Document Type

Honors Paper


Joan Chrisler

Publication Date



Research suggests that individuals learn to “do gender” and adhere to traditional gender norms from an early age. Those who do not do gender on a daily basis often experience adverse consequences (e.g., ridicule from others). The present study was designed to expand upon the literature regarding perceptions of a particular group of men who do not conform to gender norms – male vegetarians. Participants read one of four brief scenarios about a vegetarian or omnivore, male or female student who is vying for a student government position. After reading the scenario, participants 1) answered a series of questions about the scenario and 2) rated the fictitious individual about whom they read in the scenario using the Bem Sex Role Inventory. Because male vegetarians do not adhere to traditional gender norms, it was expected that the responses to both sets of questions would show that they are viewed more negatively than female vegetarians and omnivores of both genders. However, as male vegetarians were rated similarly to male omnivores and women in both categories, the hypothesis was not supported. The reasons behind the finding, as well as its implications, are discussed.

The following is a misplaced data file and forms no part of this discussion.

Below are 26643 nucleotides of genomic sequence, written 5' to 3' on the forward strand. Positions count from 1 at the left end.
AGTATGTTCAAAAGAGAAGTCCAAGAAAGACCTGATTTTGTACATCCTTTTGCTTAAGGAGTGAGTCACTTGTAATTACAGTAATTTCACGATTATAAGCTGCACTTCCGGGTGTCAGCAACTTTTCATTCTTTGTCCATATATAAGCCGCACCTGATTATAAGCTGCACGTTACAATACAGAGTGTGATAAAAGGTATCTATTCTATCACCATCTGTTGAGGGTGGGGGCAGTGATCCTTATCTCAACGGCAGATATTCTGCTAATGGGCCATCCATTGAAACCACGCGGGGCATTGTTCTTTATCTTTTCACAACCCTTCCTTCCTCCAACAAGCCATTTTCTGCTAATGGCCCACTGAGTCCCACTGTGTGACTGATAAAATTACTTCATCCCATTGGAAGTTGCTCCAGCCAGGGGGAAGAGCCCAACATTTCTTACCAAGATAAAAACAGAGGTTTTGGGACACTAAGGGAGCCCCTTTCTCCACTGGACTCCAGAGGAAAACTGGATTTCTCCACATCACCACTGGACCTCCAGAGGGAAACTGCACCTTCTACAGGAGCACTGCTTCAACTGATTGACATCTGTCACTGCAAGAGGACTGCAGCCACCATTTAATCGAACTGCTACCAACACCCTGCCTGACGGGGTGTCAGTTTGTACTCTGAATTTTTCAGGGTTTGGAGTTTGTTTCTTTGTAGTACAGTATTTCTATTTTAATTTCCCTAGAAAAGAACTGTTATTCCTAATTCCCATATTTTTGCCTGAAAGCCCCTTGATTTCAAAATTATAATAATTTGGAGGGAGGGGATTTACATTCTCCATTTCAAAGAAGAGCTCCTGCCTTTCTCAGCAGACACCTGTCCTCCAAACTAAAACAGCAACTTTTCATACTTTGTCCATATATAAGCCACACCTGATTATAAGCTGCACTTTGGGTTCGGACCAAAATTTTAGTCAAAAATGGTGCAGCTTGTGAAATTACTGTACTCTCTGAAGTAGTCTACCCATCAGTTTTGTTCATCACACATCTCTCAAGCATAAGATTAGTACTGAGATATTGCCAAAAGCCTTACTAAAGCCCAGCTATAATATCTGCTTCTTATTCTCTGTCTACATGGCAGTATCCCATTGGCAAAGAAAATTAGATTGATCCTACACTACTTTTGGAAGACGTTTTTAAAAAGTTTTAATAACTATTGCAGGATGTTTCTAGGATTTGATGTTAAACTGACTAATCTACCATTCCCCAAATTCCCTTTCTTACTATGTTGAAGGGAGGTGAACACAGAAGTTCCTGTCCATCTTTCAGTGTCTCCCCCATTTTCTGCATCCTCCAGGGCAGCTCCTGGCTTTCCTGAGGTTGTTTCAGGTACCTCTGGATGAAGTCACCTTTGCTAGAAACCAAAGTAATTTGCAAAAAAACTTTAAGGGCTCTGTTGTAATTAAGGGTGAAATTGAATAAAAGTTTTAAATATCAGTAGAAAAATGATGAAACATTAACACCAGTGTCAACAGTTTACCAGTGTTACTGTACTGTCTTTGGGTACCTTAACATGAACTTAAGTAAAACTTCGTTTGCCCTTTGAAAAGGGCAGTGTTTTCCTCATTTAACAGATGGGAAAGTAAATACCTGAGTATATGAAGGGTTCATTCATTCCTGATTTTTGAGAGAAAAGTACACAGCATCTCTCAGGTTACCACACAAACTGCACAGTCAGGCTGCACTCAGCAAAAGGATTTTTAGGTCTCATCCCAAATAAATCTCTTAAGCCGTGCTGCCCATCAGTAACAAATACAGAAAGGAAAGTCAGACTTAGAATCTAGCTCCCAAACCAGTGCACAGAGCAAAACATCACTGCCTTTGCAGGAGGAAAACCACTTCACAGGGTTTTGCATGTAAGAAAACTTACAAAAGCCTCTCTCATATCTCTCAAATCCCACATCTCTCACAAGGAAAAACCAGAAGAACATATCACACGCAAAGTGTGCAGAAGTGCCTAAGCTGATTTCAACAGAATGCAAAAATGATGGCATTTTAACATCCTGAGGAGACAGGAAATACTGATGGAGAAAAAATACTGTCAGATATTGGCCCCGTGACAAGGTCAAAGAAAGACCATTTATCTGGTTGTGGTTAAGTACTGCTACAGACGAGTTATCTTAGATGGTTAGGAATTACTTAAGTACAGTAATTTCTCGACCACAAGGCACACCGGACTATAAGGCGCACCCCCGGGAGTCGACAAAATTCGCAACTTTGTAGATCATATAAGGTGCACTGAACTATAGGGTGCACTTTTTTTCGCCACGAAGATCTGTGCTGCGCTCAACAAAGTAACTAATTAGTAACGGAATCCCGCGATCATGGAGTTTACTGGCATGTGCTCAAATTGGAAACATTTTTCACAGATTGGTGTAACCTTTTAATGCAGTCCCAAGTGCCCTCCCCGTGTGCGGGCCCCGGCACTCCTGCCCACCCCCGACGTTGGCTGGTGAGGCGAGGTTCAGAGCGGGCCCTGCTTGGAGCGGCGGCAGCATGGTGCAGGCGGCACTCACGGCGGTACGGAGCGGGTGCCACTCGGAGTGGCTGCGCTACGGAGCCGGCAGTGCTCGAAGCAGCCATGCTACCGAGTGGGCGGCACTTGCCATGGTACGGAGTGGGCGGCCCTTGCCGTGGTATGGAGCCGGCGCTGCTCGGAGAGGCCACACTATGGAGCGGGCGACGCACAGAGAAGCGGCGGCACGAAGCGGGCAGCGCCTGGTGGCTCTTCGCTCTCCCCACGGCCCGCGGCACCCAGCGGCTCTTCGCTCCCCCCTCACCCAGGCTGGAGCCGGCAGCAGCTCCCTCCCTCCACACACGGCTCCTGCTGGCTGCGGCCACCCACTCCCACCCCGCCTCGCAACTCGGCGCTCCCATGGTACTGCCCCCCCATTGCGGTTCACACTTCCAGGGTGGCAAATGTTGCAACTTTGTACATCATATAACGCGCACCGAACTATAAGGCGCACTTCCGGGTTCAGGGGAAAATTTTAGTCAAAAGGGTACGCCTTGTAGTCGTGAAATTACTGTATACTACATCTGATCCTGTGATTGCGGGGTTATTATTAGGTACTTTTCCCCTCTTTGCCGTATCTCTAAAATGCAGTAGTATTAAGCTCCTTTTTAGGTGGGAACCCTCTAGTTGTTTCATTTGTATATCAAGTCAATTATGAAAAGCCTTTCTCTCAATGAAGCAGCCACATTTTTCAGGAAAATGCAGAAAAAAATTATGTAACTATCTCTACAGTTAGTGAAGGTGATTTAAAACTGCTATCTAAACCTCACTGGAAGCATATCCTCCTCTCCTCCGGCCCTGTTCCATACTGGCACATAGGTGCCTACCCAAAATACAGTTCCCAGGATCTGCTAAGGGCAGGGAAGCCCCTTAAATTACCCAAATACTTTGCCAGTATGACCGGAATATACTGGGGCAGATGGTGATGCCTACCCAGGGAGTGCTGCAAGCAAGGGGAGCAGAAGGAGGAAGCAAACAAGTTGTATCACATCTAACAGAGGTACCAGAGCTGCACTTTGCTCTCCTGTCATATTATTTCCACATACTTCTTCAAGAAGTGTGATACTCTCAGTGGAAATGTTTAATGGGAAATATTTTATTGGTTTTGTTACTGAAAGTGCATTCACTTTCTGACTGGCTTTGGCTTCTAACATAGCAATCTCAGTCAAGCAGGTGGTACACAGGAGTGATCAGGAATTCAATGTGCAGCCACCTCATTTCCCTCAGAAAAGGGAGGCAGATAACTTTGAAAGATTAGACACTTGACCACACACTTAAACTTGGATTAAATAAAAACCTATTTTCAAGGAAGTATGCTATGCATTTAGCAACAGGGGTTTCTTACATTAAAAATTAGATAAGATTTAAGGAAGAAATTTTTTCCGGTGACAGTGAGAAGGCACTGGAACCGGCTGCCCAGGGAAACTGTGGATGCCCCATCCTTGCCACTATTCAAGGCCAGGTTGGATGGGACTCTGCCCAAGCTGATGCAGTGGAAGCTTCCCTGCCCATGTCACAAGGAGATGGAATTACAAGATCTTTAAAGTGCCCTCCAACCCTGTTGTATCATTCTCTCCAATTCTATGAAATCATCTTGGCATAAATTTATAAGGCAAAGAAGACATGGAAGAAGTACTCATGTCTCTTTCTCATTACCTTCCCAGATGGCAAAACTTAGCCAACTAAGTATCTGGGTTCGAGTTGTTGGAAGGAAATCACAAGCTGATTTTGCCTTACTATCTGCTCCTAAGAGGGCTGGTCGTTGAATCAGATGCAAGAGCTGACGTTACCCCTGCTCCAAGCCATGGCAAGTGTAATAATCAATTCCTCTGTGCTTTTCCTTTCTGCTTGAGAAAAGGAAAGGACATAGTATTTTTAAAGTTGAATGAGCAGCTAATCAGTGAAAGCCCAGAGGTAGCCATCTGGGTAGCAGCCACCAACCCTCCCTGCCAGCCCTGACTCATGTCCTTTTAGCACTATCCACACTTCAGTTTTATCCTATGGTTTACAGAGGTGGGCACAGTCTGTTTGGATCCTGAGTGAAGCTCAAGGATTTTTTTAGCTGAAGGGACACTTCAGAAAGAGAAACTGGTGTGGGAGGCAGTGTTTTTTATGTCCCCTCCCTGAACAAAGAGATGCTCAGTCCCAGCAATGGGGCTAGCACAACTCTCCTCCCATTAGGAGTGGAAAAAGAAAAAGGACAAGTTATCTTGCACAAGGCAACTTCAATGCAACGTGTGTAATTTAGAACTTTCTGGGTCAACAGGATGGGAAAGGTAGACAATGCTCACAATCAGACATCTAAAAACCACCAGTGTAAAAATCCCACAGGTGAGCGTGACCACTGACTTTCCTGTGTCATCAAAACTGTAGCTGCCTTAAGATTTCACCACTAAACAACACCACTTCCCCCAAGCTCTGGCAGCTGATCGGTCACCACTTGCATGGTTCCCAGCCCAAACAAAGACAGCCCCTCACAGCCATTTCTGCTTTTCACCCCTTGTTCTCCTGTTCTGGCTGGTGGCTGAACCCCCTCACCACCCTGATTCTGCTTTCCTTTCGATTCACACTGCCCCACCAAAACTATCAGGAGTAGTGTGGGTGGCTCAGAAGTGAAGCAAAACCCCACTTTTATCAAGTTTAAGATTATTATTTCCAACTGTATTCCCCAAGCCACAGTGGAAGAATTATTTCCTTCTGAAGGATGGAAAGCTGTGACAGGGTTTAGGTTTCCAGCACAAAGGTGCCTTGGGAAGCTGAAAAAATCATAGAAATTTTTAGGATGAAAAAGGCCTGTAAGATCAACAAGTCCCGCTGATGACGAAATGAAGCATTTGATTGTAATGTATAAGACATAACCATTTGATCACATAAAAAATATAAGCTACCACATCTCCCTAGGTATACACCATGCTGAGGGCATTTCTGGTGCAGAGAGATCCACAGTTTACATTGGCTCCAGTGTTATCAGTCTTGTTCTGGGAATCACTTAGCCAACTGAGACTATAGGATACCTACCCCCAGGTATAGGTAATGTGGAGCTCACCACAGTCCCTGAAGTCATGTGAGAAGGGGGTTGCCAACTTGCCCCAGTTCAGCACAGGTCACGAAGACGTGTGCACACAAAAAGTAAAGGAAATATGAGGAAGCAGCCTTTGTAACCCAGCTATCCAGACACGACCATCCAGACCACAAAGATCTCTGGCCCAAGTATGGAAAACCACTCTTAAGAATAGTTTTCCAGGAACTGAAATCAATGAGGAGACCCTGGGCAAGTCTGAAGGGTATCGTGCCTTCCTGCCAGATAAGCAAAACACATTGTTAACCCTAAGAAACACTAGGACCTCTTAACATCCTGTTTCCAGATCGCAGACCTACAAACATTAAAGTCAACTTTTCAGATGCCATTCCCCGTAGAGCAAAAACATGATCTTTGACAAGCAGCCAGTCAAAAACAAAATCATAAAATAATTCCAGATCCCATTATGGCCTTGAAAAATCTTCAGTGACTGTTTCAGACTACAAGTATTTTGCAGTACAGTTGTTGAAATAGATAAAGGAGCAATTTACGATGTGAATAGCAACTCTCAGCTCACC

Included in

Psychology Commons



The views expressed in this paper are solely those of the author.